"Dr. Chang Xiangqun, in this in-depth monograph, revisits the village that the late Professor Fei Xiaotong studied 60 years ago in the Yangzi River Delta. Elaborating on Dr. Fei's pioneering work on graded interpersonal relationship, Dr. Chang further articulates the concept of lishang wanglai as the analytical instrument to understand agrarian stability in traditional Han Chinese society. This work enriches contemporary understand of rural China."
---- Huang, Shu-min, Distinguished Research Fellow & Director, Institute of Ethnology, Academia Sinica
"Though this is not the first book dealing with the establishment, reinforcement, and conditions of mutual benefit of interpersonal relations and its "guanxi networks" in ethnic Chinese societies, it is certainly the most ethnographic report on such social phenomenon in today's PRC society after reforms. It uses the everyday life phrase of "li shang wang lai" (reciprocity) to depict and to develop the prevalence and importance of personalized social relations in China. It both makes contributions on localisation of anthropological theory and brings local knowledge alive.
In particular the significance of its political and social perspective are to note the revival of the important caring role of "family" for its members, and the strategic role of "personalized relations" in maintaining ordinary people's quality of social life under the post-communist state, the socialist society without the "collective responsibilities". Li shang wang lai (reciprocity) is in fact a true portraiture of the 'key relationships'.
Although it is a serious anthropological study, this book reads with truth and liveliness, as though it were a work of reporting literature."
---- Hsin-Huang Michael Hsiao, Professor and Director, Institute of Sociology, Academia Sinica
"I first came to know Dr Chang Xiangqun back in 1987. She was a lecturer of sociology in the Chinese People's Public Security University, one of the few sociologists with a master's degree in sociology since it was re-established in China in early 1980s. I was lecturing in sociology in the People's University of China, and enjoyed insightful communication with China Xiangqun at conferences in Beijing and national-wide, as well as through reading her papers from Sociological Studies and Sociology of the "Replicated Journals", by the Information Centre for Social Sciences of People's University of China.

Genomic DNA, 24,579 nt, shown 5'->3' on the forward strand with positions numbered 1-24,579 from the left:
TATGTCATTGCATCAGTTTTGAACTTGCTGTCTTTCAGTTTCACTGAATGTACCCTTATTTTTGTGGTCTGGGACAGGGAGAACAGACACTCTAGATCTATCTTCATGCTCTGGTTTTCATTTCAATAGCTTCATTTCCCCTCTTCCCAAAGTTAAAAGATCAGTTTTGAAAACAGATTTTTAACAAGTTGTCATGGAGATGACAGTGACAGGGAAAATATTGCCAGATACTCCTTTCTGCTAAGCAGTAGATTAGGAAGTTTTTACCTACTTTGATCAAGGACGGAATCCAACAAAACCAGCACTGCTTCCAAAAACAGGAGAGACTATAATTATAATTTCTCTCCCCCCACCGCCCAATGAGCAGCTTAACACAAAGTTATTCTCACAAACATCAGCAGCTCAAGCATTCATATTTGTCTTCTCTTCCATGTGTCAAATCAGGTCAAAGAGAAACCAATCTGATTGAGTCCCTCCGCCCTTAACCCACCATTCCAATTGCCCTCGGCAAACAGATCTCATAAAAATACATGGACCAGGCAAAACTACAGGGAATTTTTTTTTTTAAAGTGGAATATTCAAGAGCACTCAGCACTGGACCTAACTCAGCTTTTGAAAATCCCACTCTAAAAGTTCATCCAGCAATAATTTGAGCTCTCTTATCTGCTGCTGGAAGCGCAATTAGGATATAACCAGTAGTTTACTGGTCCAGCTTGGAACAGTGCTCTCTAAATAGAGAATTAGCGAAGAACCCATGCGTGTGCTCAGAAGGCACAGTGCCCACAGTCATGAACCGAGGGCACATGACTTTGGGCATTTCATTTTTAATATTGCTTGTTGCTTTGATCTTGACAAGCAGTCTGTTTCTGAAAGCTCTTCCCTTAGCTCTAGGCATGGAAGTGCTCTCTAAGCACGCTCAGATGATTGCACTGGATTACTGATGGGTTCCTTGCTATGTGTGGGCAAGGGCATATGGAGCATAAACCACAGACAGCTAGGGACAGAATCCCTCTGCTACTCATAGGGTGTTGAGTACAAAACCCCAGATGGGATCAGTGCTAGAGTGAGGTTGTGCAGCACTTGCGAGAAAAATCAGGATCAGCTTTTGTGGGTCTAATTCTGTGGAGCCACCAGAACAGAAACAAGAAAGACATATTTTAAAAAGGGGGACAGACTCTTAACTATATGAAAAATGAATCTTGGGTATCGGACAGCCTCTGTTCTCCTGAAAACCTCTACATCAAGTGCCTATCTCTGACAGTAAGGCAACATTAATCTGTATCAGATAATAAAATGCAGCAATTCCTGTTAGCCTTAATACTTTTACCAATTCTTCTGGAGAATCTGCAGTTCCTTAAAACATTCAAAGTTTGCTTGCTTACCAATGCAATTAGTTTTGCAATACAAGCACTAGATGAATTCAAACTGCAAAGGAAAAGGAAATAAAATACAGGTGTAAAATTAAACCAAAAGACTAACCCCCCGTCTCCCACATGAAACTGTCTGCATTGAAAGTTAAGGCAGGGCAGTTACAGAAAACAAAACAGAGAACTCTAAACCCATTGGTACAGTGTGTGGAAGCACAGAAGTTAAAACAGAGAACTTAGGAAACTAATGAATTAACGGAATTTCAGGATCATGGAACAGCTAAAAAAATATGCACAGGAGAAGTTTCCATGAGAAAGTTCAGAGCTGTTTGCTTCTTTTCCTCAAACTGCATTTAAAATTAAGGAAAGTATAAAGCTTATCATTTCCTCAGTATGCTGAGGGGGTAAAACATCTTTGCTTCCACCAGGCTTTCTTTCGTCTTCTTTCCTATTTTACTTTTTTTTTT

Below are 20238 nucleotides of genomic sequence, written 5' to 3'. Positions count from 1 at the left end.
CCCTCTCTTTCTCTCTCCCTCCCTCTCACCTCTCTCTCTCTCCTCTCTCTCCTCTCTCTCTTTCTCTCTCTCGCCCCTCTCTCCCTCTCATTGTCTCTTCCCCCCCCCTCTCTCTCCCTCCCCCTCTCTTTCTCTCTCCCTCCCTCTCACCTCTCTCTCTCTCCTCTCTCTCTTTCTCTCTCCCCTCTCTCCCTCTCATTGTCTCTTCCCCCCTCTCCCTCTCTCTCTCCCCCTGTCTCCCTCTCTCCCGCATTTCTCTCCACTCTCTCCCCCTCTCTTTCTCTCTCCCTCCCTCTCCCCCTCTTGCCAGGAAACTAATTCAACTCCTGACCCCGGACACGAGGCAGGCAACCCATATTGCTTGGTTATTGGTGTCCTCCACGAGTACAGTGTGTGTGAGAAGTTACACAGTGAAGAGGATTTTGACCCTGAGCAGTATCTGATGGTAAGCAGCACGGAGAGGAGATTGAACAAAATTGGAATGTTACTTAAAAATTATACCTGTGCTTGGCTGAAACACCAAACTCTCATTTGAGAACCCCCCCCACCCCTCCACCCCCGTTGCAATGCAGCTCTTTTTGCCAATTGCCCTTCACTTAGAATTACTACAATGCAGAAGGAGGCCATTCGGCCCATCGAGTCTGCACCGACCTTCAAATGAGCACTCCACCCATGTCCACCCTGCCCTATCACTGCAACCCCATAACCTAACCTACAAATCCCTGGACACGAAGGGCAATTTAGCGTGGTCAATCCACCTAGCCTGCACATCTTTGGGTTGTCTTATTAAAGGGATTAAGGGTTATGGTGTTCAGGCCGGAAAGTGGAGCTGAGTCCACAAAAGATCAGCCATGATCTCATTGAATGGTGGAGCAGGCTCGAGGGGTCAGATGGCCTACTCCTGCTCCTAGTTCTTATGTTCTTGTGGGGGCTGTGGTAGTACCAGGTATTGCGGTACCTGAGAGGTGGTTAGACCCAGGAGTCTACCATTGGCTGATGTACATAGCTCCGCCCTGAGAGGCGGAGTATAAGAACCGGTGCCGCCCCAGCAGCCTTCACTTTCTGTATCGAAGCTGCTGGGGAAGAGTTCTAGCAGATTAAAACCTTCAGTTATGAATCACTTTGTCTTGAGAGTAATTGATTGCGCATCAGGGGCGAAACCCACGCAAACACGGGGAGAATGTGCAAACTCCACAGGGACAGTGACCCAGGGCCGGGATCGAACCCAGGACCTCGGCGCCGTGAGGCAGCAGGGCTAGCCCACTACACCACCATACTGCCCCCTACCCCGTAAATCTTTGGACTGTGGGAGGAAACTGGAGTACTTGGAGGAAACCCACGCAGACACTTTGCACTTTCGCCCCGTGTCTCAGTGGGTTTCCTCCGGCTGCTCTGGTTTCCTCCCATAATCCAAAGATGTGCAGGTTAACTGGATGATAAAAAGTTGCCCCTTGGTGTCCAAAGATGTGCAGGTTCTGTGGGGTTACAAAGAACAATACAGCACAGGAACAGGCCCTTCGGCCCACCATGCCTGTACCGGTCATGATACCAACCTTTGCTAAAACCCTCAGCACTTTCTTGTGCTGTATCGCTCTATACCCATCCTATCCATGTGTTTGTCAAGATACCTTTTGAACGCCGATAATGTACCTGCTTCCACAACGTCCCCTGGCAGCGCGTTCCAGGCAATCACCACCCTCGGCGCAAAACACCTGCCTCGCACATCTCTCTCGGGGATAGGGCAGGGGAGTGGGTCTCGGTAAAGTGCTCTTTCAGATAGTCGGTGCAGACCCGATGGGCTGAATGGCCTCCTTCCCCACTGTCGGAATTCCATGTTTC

Chang Xiangqun participated diligently in the National Social Science Funded project "Marxist Sociology Studies", conducted under the auspices of the Institute of Sociology Chinese Academy of Social Science (CASS). I was deeply impressed that she had thoroughly immersed herself in such so-called "boring" theoretical studies in Beijing, against the background of the excitement of the time when tremendous changes were happening in China brought about by the Opening-up policy since 1979.
In 1992, a year after she went to the UK to advance her studies in sociology, her monograph On Marxist sociology (460,000 words) was published. I received a copy of the book from the publisher, and gained a comprehensive understanding of her research. I therefore selected the work as a reference book for my course of theoretical sociology when I worked in People's University and Tsinghua University successively. As regards the book, I cannot agree more with some opinions, summarised below, stated in a book review:
[The book is not only the remarkable fruit of the author's efforts, but also represents the generational scholars' collective intelligence on Marxist sociology... accomplished the construction of the theoretical system of Marxist sociology; the author offers historical insights on the main issues of Marxist sociology against the background of the development of Western sociology or scholarship; the author also provides explanations with a sense of reality on major events of the international society discussing their relevant factors and backgrounds. The book places Marxist sociology in an open system while it introduces and analyzes nearly 100 scholars of Marxist sociology. It is proposed, for the first time, that studies of Marxist sociology in China play an indispensible role in establishing the forthcoming sociology of China with its theoretical paradigm. (Wang Tie, Social Science in China, 1995(2):195-6).]
Although Xiangqun was not actively involved in Chinese sociology circles after she left China, her influences are still profound: her articles boasting domestic awards, her book has been selected in the China Year Book of Sociology (1989) which is the first of such covering 10 year's important work after sociology was re-established in China. During the past two decades, I kept in touch with Xiangqun and met with her on visits to the UK in 1995 and particularly 2007. When I visited LSE to negotiate about the cooperative establishment of the Confucius Institute, I met Chang Xiangqun before leaving London. She was just back from her fieldwork village and talked to me for hours with great enthusiasms about her work on Li shang wanglai (reciprocity).
I realised that she had found what she had been seeking so unwaveringly. The "lishang-wanglai model" sets an example as an important theoretical paradigm for the sociology of China. It can be used as a key to understand and interpret Chinese society and the Chinese people. This book demonstrates Chang Xiangqun's indomitable will in searching for truth and her solid theoretical background. Based on in-depth empirical studies and nearly two decades of experiences living overseas Chang Xiangqun presents us with another high quality book which can go down in history like her Marxist Sociology (in Chinese, 1992). The publication of Guanxi or Li shang wanglai? in both Chinese and English versions, during the period of deepening reform of the Chinese cultural system, marks the transition of "Made in China" from material to cultural, specifically as regards forthcoming developments in social science."